Averaging down with leveraged ETFs?

Discussion in 'ETFs' started by crgarcia, Sep 11, 2009.

  1. What you think of this strategy?

    Market goes down 10% (or 15%): 1x ETF (SPY, DIA)
    Market goes down 20% (or 30%): 2x ETF (SSO, DDM)
    Market goes down 30% (or 45%): 3x ETF (BGU)

    Since market needs to go down 50% or 33.33% in one day (it can't because of futures daily trading limits) you are blowup protected.

    Yet, you can still wath your account fluctuate down (temporarily) a lot.
  2. You have the "mechanics" of levered ETF's wrong. Do some more research. They're not designed to work that way at all & your plan would fall apart.
  3. yes these ETF's are crap for multi day hold unless the market trends very strongly, look at their charts vs underlying, averaging down would kill you. They are designed for daytraders and to hedge a decline over a couple of days.
  4. lindq


    From the march lows until now, the SPY has gained about 50%, from roughly 69 to 104.

    SSO in the same timeframe has moved from 14 to 33.

    You do the math.

    If you are betting on the long side in the overall market with an ETF, SSO is a decent instrument, especially when you consider that you need to tie up less capital to take the ride.

    IMO, what the market needs - and I'm surprised it hasn't been developed - is a mini/mini futures contract. About half the leverage of an E-mini, to permit greater flexbility in trading.
  5. Fractional Futures is a great idea!

    CME has rolled out e-micro's on 6 currency futures. $1 RT trading cost 1/10 the big contract.

    Problem is it doesn't trade the volume and price does not always track the big contract.

  6. But what of the fact it was at 100+ a couple of years ago? If he were averaging down, the "recovery" is very, very slow. These leveraged etf's are very trick to calculate for swing/long term.

  7. Hell yes, my friend. I saw an ad for a "mini ES" that was 1/10 of an ES. So basically US$1.25 per tick. Unfortunately, it was only available at an Australian brokerage and they won't accept US customers. I did an online chat with them and the first thing the guy said was "we don't accept US customers" (he noticed my IP address).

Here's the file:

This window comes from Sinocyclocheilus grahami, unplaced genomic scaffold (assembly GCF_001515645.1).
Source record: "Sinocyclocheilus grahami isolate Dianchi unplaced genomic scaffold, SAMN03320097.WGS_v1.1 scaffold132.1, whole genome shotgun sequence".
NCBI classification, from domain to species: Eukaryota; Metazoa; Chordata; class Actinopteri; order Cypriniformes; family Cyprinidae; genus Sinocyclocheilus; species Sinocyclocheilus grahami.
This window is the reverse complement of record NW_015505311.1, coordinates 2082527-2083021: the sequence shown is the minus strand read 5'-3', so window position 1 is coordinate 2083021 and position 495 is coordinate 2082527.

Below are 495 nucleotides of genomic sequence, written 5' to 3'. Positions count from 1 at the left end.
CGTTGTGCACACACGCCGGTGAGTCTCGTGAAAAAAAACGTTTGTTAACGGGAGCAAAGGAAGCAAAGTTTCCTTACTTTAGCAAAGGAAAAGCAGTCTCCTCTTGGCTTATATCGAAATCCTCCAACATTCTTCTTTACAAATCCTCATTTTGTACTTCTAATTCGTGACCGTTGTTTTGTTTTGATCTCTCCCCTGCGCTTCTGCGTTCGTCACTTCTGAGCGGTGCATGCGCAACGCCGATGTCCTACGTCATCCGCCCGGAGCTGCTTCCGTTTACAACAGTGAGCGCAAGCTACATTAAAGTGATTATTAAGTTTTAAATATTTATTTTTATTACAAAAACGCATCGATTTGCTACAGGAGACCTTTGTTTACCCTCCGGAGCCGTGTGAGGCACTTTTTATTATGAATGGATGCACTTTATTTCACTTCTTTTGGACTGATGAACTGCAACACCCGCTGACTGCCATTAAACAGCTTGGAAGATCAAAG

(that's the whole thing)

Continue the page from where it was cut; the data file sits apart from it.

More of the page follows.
Oh well. I would be ALL OVER a mini ES.

    Oh, and yeah, the huge spreads and non-existent volume on the e-micro currencies make them untradeable. Maybe over time they will get better.
  8. Hester


    Any long term strategy with 3X or even 2X leveraged etfs on the long side is a recipe for disastor. You just cannot over look the price decay. Do some research.

    If you want to hold this for a couple of months, you could get away with it I suppose. But, if you are a long term investor, and I think you are, then you will slowly underperform what the etf is theoretically supposed to. Especially in a volatile market. By long term investor I mean 12-36 months or possibly more.
  9. joe4422


    Kind of off the subject, has anyone ever shorted FAS and FAZ at the same time and just held them for a few months?

    Seems like the scam of the century.
  10. Hester


    Yes. This is a topic that I don't often find, but is logical. Look at long term charts of a 3X leveraged bear and bull etf and you'll find that this strategy would have made some serious money. Usually either the bear or bull gets hammered and the other one kind of just stays flat.

    However, There is one big problem with this strategy. If there is a huge move in the market, one of these etfs could easily double or triple in no time at all. Say another credit crisis or some black swan comes about, and the market unexpectadly crashes. The 3X bear position would destroy this trade and you would most likely have to cut your losses befor you get a margin call. That makes this trade dangerous

    To avoid the risk of a margin call after one of these doubles or triples, you could buy leap puts so all you could lose is the premium paid. However, the amount that you lose to time decay would probably outpace the price decay experienced by the etfs.

    So the only option I see is to buy bear put and call spreads using leaps. This way you can get as theta neutral as possible, and don't risk a margin call from a black swan event. However, this means you will have to guess how much these things will decay in two or three years (life of the leaps). You need to at least buy spreads where the payoff is you double your money or more. This way if one etf does not decrease because of some reason, the gains from the other will offset. To do this you will have to position this spread to where the breakeven and maximum profit is well below where the etf is currently at.

    So as you can see, there is no free lunch here.
    #10     Oct 10, 2009